LONDON (Reuters) - Britain’s Brexit transition deal last month has boosted confidence among finance chiefs at some of the country’s leading companies, a survey published on Monday showed.
Accountancy firm Deloitte said 27 percent of chief financial officers it interviewed after the deal was struck were more optimistic than three months earlier.
That compared with 18 percent of CFOs who were more optimistic before the deal was struck.
Prime Minister Theresa May and the rest of the EU’s leaders agreed on March 19 to keep their existing trade ties unchanged for 21 months after Brexit in March 2019.
The deal pushed back the risk of disruption for companies until the end of 2020, although for the transition agreement to become effective London and Brussels must first agree on their long-term trade ties for the period after 2020.
Deloitte interviewed 106 CFOs from large British firms and major British subsidiaries of foreign companies between March 7 and March 21. About four-fifths of them responded before the transition deal was reached.
Risk appetite strengthened after the deal, with 23 percent of those responding after the deal was done saying it was a good time to take on risk, up from 12 percent beforehand.
The survey also showed corporate uncertainty was at a two-year low, although almost one in three CFOs said their firms still faced high or very high levels of uncertainty.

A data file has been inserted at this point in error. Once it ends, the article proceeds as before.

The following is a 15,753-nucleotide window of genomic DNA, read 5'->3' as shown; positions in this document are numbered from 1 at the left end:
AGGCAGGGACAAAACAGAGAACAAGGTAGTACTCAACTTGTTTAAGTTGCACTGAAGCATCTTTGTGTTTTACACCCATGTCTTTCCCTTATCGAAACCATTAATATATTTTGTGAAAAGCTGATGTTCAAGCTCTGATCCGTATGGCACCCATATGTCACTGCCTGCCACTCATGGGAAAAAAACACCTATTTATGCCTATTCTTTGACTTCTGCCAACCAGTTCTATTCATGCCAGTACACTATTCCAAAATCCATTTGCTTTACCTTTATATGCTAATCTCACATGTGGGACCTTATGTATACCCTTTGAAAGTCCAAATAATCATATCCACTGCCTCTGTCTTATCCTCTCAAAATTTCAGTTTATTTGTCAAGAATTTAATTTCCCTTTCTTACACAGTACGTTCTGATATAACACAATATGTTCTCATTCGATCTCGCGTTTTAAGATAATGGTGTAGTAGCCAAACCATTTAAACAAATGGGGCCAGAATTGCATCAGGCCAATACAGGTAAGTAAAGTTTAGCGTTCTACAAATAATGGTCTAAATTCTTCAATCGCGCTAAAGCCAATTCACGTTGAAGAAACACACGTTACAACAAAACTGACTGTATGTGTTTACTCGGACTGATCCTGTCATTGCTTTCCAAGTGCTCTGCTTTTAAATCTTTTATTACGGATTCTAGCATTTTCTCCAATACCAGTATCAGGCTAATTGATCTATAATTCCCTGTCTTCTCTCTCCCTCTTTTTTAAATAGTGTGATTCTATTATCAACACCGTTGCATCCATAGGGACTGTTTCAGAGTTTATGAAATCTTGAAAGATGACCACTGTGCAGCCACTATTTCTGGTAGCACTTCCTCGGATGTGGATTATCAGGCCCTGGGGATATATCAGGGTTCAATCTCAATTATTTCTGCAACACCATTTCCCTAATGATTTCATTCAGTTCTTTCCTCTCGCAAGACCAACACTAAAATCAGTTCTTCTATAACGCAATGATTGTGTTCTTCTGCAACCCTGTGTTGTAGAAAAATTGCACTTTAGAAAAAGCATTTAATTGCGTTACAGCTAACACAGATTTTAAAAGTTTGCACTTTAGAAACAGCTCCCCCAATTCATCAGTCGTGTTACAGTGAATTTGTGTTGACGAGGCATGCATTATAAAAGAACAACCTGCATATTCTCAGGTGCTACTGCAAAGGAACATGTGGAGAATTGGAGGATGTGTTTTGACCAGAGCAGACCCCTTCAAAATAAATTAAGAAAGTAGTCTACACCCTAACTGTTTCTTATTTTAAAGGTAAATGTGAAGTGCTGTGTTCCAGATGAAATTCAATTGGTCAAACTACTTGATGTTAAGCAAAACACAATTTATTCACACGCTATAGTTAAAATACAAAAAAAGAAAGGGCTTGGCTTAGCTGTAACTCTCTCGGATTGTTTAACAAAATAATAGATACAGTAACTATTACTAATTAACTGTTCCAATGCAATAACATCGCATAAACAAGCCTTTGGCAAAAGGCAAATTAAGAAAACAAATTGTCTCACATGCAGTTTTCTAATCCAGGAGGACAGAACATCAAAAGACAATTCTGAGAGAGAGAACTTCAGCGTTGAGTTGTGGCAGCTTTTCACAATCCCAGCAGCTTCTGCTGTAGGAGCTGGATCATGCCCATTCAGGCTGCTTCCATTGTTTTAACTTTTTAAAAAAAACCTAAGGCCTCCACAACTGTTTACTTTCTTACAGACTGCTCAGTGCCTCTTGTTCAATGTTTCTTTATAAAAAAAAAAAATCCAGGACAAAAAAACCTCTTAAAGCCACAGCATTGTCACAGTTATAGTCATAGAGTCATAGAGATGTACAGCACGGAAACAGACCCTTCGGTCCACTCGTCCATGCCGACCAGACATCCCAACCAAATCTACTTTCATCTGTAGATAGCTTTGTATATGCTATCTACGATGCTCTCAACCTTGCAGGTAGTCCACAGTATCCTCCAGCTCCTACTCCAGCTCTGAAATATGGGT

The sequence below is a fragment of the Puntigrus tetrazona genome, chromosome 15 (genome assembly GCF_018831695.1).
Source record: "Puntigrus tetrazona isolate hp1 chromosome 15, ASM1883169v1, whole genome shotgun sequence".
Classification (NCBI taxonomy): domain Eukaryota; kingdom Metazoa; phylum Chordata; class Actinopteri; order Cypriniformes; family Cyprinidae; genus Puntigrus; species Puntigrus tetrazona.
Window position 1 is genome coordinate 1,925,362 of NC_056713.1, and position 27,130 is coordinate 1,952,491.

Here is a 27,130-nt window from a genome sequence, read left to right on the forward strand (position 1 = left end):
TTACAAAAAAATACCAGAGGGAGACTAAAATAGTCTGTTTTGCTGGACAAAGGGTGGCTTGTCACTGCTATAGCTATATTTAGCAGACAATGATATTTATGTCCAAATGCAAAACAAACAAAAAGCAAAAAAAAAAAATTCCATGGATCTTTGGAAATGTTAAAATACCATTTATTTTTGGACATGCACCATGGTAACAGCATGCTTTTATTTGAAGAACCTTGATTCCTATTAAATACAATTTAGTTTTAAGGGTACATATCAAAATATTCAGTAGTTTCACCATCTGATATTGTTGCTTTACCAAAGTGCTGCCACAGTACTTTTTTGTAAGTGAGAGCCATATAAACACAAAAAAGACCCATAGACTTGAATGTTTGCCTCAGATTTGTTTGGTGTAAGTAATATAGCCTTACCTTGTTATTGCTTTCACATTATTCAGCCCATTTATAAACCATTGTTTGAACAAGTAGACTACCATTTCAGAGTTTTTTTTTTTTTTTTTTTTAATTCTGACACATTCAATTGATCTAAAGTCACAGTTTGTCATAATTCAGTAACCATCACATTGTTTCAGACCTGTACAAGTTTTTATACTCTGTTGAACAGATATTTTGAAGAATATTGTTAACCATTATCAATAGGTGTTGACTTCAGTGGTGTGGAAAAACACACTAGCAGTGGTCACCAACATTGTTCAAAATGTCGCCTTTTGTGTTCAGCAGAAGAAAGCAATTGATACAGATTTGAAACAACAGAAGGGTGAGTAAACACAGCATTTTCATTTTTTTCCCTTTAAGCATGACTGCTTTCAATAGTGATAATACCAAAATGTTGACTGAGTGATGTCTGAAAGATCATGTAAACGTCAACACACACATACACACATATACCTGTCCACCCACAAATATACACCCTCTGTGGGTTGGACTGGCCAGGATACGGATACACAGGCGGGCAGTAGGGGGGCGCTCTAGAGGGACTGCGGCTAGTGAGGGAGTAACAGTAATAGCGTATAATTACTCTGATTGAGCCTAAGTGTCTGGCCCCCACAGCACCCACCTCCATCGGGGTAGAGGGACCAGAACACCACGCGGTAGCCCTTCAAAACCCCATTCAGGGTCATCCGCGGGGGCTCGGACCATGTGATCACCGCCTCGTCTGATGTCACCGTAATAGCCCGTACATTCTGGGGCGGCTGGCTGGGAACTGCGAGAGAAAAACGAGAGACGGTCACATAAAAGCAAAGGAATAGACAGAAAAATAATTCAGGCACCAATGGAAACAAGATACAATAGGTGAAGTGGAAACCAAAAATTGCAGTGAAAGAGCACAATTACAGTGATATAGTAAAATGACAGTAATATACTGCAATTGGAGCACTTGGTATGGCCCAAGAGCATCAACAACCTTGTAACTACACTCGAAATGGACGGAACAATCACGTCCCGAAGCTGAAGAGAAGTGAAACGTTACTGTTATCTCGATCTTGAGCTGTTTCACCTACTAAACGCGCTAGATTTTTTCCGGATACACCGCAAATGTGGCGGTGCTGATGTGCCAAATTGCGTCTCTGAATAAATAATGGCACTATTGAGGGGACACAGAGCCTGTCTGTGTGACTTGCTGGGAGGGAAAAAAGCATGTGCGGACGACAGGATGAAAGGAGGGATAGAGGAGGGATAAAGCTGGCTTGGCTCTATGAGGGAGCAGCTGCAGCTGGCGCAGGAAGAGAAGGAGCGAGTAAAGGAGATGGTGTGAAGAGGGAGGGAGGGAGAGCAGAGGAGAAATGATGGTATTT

Britain’s economy has slowed since the 2016 referendum decision to leave the EU, due in part to weaker growth in investment spending by companies.
“Brexit remains a major concern for UK CFOs, though one which, in the wake of the announcement of the transition deal, is easing,” David Sproul, chief executive of Deloitte North West Europe, said.
“Concerns about the dampening effect on corporate spending plans remain, but they have softened.”
Deloitte said for the first time in two years Brexit was not the top risk for CFOs, being replaced by weak domestic demand.
However, much of that weakness in demand reflects the impact that the Brexit vote has had on spending by British households, who have faced higher inflation caused by the fall in the value of sterling.
Sproul said business confidence would depend on progress in talks about Britain’s new long-term trade ties to the EU.
Editing by David Milliken